In Parliament on Monday, Minister-in-charge of the Civil Service Teo Chee Hean said that senior permanent secretaries and entry-grade ministers will be getting a 20 per cent pay cut.
This made sense. Singapore is in a recession. Many Singaporeans are too facing pay cuts and even lay-offs, that is if we still have jobs. So it seems fair that our civil servants should also make some sacrifices.
And then it was revealed that after the 20 per cent pay cut, these civil servants will receive a reduced annual salary of $1.54 million this year.
It was a sum that most Singaporeans will not earn in a lifetime or 10, even without a recession. Suddenly, the words "fair" and "sacrifices" don't apply any more.
That our civil servants are among the highest paid in the world is old news.
What is ironic is that on the same day in Parliament, Mr Teo also expressed disappointment with an article that Mr Tan Yong Soon, the permanent secretary at the Ministry of Environment and Water Resources, wrote in the Straits Times about spending $45,000 on a cooking course in France for his family.
"The article showed a lack of sensitivity and was ill-judged," said Mr Teo.
"It struck a discordant note during the current difficult economic circumstances where it is especially important to show solidarity and empathy for Singaporeans who are facing uncertainties and hardship."
The same could be said about revealing that civil servants will be making more than one and a half million dollars this year - after a pay cut.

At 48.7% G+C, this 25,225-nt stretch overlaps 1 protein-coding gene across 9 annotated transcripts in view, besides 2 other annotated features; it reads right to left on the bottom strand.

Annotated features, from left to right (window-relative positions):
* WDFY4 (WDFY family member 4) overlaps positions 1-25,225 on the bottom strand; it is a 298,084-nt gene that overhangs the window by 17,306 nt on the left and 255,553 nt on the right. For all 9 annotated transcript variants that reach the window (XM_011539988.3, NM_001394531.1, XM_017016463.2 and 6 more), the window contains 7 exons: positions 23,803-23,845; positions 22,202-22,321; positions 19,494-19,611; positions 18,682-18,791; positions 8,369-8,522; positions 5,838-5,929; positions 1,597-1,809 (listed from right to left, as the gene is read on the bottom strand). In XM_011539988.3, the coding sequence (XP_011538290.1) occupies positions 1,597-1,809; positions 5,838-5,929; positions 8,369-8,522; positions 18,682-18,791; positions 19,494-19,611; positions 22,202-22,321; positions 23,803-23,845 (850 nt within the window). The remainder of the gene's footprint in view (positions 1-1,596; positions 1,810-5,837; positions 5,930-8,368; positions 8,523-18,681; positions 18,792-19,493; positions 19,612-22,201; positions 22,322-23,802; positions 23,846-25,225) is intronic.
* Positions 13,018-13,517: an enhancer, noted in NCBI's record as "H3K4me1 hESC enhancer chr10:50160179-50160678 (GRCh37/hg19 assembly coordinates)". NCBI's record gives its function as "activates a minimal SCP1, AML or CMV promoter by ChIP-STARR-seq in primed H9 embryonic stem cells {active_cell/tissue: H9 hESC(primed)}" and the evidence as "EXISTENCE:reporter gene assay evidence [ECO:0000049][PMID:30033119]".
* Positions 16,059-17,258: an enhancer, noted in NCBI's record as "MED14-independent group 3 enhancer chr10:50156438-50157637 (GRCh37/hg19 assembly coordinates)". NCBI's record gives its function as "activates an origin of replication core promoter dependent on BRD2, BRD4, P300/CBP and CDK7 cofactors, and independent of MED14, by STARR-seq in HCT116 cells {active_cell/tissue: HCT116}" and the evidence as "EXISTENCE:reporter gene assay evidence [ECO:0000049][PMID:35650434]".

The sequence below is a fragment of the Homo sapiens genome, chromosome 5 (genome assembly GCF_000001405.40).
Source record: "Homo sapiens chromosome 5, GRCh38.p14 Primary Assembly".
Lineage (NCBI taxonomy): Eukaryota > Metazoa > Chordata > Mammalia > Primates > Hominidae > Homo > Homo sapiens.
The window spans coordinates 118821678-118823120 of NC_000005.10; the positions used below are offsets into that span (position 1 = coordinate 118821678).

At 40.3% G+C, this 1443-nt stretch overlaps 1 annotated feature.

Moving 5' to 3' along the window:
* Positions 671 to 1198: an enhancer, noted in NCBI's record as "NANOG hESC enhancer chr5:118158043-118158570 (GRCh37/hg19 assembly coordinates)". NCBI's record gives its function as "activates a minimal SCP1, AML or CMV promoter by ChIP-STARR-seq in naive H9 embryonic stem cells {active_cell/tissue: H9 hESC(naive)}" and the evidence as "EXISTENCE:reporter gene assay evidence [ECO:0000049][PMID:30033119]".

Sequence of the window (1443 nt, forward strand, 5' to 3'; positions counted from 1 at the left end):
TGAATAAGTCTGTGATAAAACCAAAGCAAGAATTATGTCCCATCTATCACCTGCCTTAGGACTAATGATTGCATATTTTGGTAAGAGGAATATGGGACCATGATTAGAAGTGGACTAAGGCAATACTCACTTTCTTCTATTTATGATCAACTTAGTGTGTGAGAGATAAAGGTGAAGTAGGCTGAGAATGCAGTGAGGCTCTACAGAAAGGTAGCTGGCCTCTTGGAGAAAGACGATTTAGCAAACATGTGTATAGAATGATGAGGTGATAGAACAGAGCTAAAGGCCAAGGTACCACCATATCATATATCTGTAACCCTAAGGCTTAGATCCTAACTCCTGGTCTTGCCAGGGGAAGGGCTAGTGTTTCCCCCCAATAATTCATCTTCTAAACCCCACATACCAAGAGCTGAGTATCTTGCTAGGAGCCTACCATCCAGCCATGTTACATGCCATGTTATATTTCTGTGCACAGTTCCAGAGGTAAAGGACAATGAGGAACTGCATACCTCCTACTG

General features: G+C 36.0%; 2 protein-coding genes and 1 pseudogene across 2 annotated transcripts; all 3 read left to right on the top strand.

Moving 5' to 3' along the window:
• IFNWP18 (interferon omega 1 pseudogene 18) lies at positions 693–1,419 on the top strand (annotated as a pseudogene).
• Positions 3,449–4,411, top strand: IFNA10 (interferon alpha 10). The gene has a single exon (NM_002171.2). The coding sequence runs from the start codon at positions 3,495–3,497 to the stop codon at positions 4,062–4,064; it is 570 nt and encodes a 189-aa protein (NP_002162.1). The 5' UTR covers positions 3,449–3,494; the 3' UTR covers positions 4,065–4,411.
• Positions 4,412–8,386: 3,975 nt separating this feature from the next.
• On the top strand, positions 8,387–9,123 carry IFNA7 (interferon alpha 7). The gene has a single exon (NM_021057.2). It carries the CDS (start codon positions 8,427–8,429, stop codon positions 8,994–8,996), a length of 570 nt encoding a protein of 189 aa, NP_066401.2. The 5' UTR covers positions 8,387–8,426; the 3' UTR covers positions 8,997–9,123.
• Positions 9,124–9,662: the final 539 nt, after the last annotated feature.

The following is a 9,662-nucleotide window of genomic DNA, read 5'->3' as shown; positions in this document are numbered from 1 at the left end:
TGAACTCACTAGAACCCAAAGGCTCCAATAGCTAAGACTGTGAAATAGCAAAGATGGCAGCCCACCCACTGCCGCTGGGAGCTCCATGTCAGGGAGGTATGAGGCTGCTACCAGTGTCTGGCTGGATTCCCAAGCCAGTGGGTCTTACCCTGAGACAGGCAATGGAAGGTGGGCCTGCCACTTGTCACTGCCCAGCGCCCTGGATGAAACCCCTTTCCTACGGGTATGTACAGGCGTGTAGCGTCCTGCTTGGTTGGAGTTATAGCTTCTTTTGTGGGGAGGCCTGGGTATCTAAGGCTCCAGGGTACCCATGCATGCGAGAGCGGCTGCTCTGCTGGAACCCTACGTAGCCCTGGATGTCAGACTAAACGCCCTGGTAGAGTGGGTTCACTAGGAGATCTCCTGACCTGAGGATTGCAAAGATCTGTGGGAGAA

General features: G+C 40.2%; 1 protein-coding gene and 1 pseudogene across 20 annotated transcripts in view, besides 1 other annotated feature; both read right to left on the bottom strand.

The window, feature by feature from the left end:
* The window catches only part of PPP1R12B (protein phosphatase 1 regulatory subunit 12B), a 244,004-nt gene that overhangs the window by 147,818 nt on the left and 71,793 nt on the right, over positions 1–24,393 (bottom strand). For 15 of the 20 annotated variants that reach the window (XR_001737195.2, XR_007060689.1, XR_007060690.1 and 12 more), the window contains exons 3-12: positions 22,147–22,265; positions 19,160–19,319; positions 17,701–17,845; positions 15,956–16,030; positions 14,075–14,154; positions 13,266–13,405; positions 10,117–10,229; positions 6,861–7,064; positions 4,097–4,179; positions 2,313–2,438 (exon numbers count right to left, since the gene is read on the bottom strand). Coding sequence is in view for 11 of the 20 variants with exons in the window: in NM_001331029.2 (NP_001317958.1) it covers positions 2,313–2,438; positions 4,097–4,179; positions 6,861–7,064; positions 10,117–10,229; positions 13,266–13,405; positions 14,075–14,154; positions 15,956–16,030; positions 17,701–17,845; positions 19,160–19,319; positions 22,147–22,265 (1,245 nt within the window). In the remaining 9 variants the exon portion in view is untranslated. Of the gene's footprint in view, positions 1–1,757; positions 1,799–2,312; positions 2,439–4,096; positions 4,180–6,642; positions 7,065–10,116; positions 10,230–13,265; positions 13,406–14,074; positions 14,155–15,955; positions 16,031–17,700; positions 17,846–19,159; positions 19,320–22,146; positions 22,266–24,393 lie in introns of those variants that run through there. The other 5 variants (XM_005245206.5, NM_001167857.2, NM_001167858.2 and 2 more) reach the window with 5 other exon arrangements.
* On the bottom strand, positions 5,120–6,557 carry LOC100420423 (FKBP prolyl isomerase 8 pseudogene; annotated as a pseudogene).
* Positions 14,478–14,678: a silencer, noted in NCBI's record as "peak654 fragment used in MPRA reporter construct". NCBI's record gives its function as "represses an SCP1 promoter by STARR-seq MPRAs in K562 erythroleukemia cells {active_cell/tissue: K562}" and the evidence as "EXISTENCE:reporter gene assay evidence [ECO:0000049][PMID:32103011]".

The issue isn't whether the high salary is justified. The issue is that calling attention to it during the current difficult economic circumstances shows a lack of sensitivity.
Especially when, as Mr Teo pointed out, it is important for civil servants "to show solidarity and empathy for Singaporeans who are facing uncertainties and hardship".
Is it possible for anyone to empathise with "Singaporeans who are facing uncertainties and hardship" when your pay is cut to $1.54 million a year?
Was the timing of the pay-cut announcement ill-judged, underscored by the unfortunate juxtaposition with the criticism of Mr Tan's article?
Isn't Mr Teo in effect doing what he is chiding Mr Tan for having done?
Or perhaps we should applaud the Government for its transparency to the point where it chastises one of its own so publicly.
In which case, paradoxically, we should commend Mr Tan for being the most transparent of all.
TRENDING POSTS OF THE WEEK
I know I blogged earlier I wasn't joining this year's Standard Chartered Singapore Marathon. Then two weeks ago, I came across so...
UPDATE: The most popular Singapore blogs by monthly visits (July 2016) Three months ago, Alvinology published this list of The Top Blo...
Last month, it was reported that Nike would stop supplying to smaller shops like those in Queensway Shopping Centre and Peninsula Plaza. ...
When I learnt that Vernetta Lopez ’s autobiography Memoirs Of A DJ: Life In Progress was published last week, I rushed to the nearest major...
It started with this Cyberpioneer Facebook post: What does Military Expert (ME) 1 Clarie Teo enjoy, when she is not busy keeping ship eng...
A few days ago, my former employer, MediaCorp, announced the surprise resignation of its chief executive officer, Lucas Chow. So what ...
I first met Darryl David at Gurmit Singh's wedding dinner in 1995. David's date was a woman named Lynette Pang , who was a stag...
Two years ago, when celebrity radio deejay Glenn Ong revealed that he was dating fellow MediaCorp deejay Jean Danker after splitting fro...
Toggle has reported that actress Carole Lin has given birth to her first child: Despite being told by a gynaecologist that conceiving at ...
Okay, I surrender. I admit it. I was wrong. In April last year, I wrote a column called “ So is Joanne Peh really going out with Qi Yuwu? ...